In recent years, interest in traveling to Muslim countries has grown significantly. DIP told what tourists need to be prepared for when traveling to Muslim countries during Ramadan.
Many Muslims are living in the countries of the Middle East and North Africa. And this means that most restaurants and other places of public catering will be closed during the day or change their opening hours, shifting it to a time close to sunset. Alcohol in the cities of these countries will also be more difficult to find, although most often in same Egypt, tourists at the moment are less affected.
During Ramadan, some tourist sites change their opening hours. Museums are often open from morning to afternoon and a few more hours at sunset. Firstly, it is not so easy to work all day without holding a poppy dew in your mouth (the fast is very strict). In this case, some activities may be canceled, reduced in time, or offered only in the morning hours. Secondly, as the sun sets, many Muslims seek to reunite with their families for the first meal and prayers.
Countries like India and Malaysia have large Muslim populations, but many people also practice Hinduism, Buddhism, and Christianity, or stay away from religion altogether. It will be much easier to find food and alcohol here at any time, and tourist attractions will likely operate on regular schedules.
Turkey and Indonesia are also predominantly Muslim countries, but none are as strict as the Arab states during Ramadan (Morocco and Qatar, for example). In major Turkish cities, you will see a business running as usual and food and alcohol will be as easy to find as chewing gum. The exception is very small, non-tourist cities.
In Indonesia, some restaurants may be closed during the day. The exception is large network establishments. Since the majority of the population in Bali is Hindu, Ramadan practically does not affect this resort.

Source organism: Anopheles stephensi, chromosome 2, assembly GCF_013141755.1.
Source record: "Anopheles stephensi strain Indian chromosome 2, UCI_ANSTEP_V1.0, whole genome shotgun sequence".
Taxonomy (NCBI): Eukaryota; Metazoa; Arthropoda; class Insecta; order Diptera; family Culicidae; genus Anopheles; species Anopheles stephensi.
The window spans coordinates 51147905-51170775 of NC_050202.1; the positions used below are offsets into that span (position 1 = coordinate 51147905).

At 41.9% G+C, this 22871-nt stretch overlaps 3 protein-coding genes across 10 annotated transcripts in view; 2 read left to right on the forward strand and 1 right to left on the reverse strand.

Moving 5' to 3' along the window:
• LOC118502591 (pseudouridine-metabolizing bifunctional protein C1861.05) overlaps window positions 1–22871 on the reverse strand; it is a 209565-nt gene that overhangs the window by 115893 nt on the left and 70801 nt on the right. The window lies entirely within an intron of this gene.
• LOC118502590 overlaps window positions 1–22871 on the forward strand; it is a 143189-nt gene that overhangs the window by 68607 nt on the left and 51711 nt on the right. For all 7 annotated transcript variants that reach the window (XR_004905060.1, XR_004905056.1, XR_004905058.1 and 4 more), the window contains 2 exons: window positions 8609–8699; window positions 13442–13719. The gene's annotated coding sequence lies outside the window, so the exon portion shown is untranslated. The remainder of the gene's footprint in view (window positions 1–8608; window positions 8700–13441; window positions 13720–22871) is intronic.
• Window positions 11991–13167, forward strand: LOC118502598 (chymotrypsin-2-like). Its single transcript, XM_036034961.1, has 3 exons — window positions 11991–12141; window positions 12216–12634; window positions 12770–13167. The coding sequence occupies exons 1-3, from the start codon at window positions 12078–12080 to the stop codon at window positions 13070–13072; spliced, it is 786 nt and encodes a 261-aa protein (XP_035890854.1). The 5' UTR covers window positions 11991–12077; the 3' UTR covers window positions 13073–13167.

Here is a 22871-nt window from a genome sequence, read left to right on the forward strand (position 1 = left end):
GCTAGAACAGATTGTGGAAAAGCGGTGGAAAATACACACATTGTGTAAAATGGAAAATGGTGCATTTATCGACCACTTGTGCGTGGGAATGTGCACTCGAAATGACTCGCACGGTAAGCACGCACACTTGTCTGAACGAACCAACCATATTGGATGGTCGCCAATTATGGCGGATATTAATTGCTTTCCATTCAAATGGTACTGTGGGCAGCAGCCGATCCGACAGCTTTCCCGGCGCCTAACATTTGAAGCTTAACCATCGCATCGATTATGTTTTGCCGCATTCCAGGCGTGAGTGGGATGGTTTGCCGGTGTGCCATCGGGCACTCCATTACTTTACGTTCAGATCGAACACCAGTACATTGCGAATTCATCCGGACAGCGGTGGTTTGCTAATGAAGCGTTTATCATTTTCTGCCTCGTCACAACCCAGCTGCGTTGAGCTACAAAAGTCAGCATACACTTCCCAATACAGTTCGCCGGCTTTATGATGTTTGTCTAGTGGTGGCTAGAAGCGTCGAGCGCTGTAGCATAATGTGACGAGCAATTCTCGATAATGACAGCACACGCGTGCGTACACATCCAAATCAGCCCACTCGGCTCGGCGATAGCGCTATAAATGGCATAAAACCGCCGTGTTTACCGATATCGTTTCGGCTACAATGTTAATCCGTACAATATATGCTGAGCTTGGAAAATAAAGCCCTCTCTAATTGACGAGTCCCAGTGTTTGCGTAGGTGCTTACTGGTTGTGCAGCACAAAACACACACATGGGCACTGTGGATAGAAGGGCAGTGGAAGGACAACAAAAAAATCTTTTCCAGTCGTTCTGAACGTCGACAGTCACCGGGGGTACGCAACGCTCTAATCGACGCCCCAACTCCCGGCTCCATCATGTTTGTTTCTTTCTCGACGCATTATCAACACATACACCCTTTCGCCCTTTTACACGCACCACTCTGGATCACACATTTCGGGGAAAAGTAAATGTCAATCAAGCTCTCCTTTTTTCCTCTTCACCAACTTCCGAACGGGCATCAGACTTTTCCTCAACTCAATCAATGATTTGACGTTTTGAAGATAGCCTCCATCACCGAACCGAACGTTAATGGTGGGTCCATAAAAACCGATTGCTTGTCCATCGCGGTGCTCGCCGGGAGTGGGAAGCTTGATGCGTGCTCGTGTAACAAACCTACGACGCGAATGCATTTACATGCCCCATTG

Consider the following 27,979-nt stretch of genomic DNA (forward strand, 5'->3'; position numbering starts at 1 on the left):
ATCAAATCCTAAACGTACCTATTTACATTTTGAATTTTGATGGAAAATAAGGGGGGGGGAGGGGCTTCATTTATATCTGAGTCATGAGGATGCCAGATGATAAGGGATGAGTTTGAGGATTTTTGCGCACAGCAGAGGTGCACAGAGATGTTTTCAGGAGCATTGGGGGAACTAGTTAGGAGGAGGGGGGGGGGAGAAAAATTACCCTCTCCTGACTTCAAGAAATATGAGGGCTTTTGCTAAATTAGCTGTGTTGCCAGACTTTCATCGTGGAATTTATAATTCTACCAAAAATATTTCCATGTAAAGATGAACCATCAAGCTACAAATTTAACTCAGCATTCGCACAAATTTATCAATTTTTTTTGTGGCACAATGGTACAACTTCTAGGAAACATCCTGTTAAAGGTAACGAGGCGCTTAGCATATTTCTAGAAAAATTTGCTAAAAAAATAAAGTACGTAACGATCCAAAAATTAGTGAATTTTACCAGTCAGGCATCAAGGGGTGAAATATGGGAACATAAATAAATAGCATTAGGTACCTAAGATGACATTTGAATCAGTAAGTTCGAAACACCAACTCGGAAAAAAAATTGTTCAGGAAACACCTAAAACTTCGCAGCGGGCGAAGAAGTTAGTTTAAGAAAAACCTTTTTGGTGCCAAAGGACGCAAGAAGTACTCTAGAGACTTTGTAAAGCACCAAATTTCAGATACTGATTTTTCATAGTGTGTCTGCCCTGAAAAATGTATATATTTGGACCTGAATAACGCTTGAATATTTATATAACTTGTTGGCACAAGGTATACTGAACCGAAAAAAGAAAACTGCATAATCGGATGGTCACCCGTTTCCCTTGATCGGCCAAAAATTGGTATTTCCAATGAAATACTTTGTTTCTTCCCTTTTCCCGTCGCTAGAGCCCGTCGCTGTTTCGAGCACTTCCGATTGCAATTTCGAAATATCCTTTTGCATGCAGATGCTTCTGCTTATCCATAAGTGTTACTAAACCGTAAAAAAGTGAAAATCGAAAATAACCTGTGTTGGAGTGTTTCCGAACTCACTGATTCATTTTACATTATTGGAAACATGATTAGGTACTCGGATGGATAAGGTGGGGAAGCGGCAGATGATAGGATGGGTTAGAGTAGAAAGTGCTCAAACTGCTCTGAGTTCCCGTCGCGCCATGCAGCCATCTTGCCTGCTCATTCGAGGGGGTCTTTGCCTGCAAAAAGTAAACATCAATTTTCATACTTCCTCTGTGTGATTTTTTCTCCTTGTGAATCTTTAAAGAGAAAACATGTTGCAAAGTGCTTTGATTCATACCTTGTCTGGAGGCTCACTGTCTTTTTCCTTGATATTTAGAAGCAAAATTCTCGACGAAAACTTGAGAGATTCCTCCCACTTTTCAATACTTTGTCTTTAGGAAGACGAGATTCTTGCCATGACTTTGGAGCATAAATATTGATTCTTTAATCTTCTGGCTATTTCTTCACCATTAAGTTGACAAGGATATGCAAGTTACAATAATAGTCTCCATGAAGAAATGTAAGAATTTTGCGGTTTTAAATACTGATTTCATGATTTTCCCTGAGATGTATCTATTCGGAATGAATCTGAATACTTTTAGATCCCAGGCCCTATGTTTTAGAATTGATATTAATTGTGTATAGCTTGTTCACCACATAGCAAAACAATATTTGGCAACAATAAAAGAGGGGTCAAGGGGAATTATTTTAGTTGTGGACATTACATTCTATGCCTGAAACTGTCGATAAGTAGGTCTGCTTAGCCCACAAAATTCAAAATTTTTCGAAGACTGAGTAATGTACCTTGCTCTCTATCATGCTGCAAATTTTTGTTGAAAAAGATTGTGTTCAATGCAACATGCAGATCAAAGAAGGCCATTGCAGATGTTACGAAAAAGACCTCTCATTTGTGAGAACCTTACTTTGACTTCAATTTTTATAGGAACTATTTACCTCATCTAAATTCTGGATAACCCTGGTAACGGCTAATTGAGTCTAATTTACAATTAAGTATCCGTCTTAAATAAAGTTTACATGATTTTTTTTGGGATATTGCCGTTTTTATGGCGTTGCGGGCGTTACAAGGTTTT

Continuing the theme of food, it should be noted that during Ramadan there is an unspoken rule according to which it is not recommended to eat on the street or in a public place. Consider this when you decide to unwrap a chocolate bar on a tour with a fasting Muslim guide. No one expects you to join a fast, but showing respect to those who fast are priceless.
Some cafes and restaurants that are open during the daytime close their windows with thick curtains so as not to tempt those who are fasting. Hotels catering to tourists usually do not interrupt the supply of food, even if the staff is fasting.
Don’t be surprised if you see volunteers handing out water and light snacks (such as dates) outside at sunset. To prepare for the long day of fasting, many Muslims rise early for suhoor, the pre-dawn meal that can be as early as 3 am. After that, they do not eat or drink anything, not even water, until sunset.
Iftar is the evening meal during Ramadan. In some countries (for example, Egypt) large communal dinners are held right on the street. Moreover, anyone can join, as iftar often has a charitable background.
While Muslims enjoy their dinner, many shops will be closed – this is another point that a tourist needs to be aware of. By the way, during iftar, you will have a rare opportunity to walk around the previously very crowded, but deserted places at that time.
At the beginning of prayer, for example, in Dubai, Muslims are announced with a shot from a cannon. This has been a tradition here since about the 1960s. In 2023, tourists have the opportunity to see this ritual while at Expo City Dubai.
A few more travel tips:
- During Ramadan, tourists are expected to be more selective in terms of clothing. Usually, in the same Dubai, foreigners in shorts and dresses are normally treated, but you will see a different attitude if you still try to cover your shoulders and knees.
- Refrain from public displays of affection – kissing and fanatical hand-holding between adults (this does not apply to children).
- An hour or so before sunset and iftar, be aware that traffic jams and nervous drivers can be on the road.
- Ramadan is a time of peace and silence, so try to avoid shouting and showing anger in public, especially with rude words or gestures.
- Be aware that mosques that are open for most of the year to non-Muslims may adjust or suspend their operations during Holy Month.